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Standard was the TPWR sold with only the small micro-floppy interface as the one in the Haata’s Flickr Album https://www.flickr.com/photos/triplehaa...0265552743 middle of page two.

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Now with the Cooling fan driver I quickly made to replace the one on prototype board. The cooling fan was installed on the printer-only of the same series, the 4560.

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The parallel interface (or Centronics) was not an option but was used on a basic model 7900 or 8001 as receive only cheaper printer option.

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The power supply, a little more power than the 8111 or 6480 to also drive the dual bin cut sheet feeder option.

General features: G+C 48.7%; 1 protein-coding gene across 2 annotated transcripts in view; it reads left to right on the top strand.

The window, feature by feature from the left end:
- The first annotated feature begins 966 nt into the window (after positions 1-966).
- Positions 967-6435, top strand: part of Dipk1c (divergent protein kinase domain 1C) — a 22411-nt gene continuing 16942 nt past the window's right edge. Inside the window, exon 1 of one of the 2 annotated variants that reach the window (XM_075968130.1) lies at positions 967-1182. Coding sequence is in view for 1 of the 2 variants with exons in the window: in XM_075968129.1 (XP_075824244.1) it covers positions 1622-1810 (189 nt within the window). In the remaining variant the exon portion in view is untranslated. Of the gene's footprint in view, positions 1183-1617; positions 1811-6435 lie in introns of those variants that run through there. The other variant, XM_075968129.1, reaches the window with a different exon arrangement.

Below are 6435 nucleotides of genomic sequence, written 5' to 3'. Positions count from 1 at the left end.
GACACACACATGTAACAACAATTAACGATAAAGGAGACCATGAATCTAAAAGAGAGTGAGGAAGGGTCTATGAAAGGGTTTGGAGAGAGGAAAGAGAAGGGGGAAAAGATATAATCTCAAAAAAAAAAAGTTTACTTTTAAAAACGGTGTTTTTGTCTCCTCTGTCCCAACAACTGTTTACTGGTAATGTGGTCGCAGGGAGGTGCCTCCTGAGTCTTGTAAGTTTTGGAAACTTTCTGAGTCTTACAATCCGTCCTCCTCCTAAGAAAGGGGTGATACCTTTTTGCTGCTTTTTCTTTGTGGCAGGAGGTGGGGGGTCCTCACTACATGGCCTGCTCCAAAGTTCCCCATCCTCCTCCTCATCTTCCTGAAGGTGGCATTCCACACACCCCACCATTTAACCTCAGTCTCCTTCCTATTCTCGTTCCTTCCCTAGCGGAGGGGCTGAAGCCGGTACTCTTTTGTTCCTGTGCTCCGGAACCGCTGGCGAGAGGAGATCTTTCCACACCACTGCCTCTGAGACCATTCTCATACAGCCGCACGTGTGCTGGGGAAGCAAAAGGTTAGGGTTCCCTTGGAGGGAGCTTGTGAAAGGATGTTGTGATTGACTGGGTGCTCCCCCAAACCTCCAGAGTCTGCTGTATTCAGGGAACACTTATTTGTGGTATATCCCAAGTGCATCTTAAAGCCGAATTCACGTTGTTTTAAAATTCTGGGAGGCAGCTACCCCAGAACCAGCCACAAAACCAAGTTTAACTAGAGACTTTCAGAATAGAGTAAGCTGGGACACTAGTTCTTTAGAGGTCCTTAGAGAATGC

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The control board, the driver for the 4 motors, the hammer and more.

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The bottom plate almost complete.

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The cleaning of the ribbon feed.

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The driving parts.

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Now, just to reassemble

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The ribbon feed, top view.

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Bottom view

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The carriage complete.

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The frame